Thursday, December 8, 2011
Every year since my husband and I have been married, we have bought a special Christmas ornament to commemorate that year. Many of the ornaments are crystal and are not very visible when placed on a traditional Christmas tree. This year I made a display out of naturally shed tree branches to showcase these very special keepsakes.
I used a ceramic vase I had hanging around the house not being used, and then looked around the yard for some branches to hang the ornaments from. I carefully arrange the branches in the vase making sure to vary the sizes somewhat while still maintaining a balanced look. Once I was happy with the arrangement, I carefully hung the ornaments.
The total cost of this display was $0.00. Since I already had the vase and collected branches from the yard, there was also zero waste. I like using things that are readily available in my yard when I can. I also think the randomness of the branches gives the display a fabulous look. If you are in an area where branches are not easy to come by, willow branches from a craft store can be substituted.
Wednesday, December 7, 2011
|This container has rosemary (great to clip and use for cooking) in the center with pansies and elfin thyme around the perimeter.|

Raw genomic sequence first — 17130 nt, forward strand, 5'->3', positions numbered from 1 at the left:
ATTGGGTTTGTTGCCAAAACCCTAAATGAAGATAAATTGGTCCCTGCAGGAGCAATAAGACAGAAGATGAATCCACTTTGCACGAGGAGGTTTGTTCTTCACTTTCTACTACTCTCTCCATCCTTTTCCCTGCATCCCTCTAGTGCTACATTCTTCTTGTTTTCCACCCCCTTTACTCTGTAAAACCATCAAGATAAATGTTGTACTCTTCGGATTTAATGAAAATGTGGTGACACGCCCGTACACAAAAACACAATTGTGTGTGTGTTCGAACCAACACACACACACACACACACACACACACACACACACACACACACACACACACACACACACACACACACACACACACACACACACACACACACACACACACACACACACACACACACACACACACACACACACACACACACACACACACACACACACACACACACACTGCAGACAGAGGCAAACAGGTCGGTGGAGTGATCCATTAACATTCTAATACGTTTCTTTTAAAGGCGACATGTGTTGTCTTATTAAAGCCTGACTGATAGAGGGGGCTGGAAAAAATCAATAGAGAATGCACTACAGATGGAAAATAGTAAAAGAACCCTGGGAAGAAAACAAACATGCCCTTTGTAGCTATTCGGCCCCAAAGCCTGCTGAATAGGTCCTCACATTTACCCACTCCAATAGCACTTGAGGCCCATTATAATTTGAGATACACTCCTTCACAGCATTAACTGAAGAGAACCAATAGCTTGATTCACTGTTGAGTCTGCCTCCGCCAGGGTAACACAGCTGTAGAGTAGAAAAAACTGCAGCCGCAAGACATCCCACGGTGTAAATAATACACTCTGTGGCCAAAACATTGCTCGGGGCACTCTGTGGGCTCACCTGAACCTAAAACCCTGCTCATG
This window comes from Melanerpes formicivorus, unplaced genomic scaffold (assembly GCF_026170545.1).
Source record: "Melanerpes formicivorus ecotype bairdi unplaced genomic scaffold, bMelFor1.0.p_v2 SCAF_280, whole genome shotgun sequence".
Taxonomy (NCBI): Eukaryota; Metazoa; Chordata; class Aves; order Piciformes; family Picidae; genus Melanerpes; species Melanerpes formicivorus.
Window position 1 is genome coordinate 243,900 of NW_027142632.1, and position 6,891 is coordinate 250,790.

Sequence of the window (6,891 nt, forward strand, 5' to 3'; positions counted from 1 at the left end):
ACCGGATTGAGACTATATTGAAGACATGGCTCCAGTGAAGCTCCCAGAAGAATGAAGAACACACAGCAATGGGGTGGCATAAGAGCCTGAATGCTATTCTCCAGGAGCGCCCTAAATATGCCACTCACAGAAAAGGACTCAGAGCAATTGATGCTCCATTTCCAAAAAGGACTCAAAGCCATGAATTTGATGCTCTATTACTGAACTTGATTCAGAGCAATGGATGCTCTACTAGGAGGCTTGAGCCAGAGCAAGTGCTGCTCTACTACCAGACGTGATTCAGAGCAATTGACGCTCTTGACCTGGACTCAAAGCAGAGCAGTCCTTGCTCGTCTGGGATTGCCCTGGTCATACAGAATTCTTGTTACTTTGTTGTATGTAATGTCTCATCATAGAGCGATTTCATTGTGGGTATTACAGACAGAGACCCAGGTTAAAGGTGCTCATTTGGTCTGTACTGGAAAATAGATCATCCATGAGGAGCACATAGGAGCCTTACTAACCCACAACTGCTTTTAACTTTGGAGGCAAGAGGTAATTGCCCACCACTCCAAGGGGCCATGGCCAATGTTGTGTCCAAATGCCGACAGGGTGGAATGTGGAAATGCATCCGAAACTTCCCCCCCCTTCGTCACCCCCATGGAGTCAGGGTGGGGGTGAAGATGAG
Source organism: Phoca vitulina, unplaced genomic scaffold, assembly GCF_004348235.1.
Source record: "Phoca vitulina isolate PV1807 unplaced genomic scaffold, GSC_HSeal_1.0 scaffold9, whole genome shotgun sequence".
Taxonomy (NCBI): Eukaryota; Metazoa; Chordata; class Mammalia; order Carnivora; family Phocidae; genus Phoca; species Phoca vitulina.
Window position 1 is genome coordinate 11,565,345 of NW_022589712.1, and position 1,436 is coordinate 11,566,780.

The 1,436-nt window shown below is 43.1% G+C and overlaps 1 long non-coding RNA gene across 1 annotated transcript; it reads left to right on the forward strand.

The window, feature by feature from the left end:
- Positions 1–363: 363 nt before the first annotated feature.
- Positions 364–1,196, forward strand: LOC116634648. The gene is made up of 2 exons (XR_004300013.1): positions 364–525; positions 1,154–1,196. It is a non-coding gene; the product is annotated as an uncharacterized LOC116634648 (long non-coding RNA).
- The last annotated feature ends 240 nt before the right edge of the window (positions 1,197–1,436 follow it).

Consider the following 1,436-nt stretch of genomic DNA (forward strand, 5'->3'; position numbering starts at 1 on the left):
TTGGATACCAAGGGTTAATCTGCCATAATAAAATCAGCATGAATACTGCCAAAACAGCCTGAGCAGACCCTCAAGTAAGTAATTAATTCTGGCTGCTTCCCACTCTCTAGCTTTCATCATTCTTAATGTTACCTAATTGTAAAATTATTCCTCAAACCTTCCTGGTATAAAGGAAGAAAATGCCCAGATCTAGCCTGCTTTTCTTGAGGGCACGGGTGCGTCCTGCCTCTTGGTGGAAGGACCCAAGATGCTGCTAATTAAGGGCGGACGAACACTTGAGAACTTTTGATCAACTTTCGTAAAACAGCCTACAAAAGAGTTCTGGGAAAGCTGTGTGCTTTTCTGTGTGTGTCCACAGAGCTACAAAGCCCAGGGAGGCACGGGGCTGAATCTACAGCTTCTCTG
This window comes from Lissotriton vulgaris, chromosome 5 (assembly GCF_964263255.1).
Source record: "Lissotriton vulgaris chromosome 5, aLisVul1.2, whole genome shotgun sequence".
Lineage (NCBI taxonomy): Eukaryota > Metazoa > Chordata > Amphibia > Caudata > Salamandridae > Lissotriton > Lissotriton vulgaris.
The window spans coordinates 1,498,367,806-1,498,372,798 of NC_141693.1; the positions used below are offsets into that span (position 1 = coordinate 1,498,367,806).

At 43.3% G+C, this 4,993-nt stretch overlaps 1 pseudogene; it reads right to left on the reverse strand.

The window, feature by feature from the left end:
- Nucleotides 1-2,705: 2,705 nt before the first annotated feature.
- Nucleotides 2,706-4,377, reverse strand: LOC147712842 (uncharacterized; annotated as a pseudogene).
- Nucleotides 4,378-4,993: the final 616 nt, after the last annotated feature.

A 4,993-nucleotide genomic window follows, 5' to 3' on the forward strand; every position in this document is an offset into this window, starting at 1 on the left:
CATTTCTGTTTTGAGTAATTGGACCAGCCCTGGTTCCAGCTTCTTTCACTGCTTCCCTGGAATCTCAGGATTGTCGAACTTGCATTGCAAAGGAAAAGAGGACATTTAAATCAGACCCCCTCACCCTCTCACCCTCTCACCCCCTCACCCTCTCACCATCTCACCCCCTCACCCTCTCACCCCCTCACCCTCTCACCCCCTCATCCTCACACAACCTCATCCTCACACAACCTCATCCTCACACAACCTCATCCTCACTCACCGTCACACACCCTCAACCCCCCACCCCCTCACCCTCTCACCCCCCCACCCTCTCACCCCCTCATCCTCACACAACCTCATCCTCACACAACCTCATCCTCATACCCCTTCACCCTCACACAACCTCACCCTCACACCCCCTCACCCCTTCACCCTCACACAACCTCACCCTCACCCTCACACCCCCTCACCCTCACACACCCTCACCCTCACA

Container gardening is a great option for fall and winter gardening. It is very easy to compose a lovely container with the many varieties of fall plants readily available. All of the plants as well as the urn pictured in this post came from a chain hardware/garden center.
Containers can add a big look to a drab corner of a porch or patio. Planting in a container is a wonderful choice in colder months because in many parts of the country the ground too hard for easy planting. It is easy to do if you follow a few simple steps.
There are several things to consider when putting together a container. Choosing a lovely container will get things off to a good start. It is worth looking around to find just the right one. I really like stone (concrete) containers because they seldom crack (like terracotta), and their heavy weight gives them a sense of permanence when placed strategically on a porch or in a garden. If you cannot find what you want at a chain store, try looking at smaller, locally owned garden centers.
Once you choose the container, soil is the next thing to consider. Although it may be tempting to choose the cheapest, or on-sale potting soil, it is worth the extra money to get a high-quality soil. Containers loose their water much quicker than plants in the ground, so it is important to look for potting soil with fertilizing and water retentive properties.
The only thing left is choosing the plants. I find the best aesthetic results when I combine plants of different height, colors, and textures. Choose plants with your container location in mind. There are great plant varieties for all locations; shade, part-shade, and sun. Plants can be changed seasonally, or left indefinitely, depending on your selections. Work from the center of your container with taller plants, and then out to the edges with shorter ones.
Once you are happy with your results, water well (and regularly) and enjoy!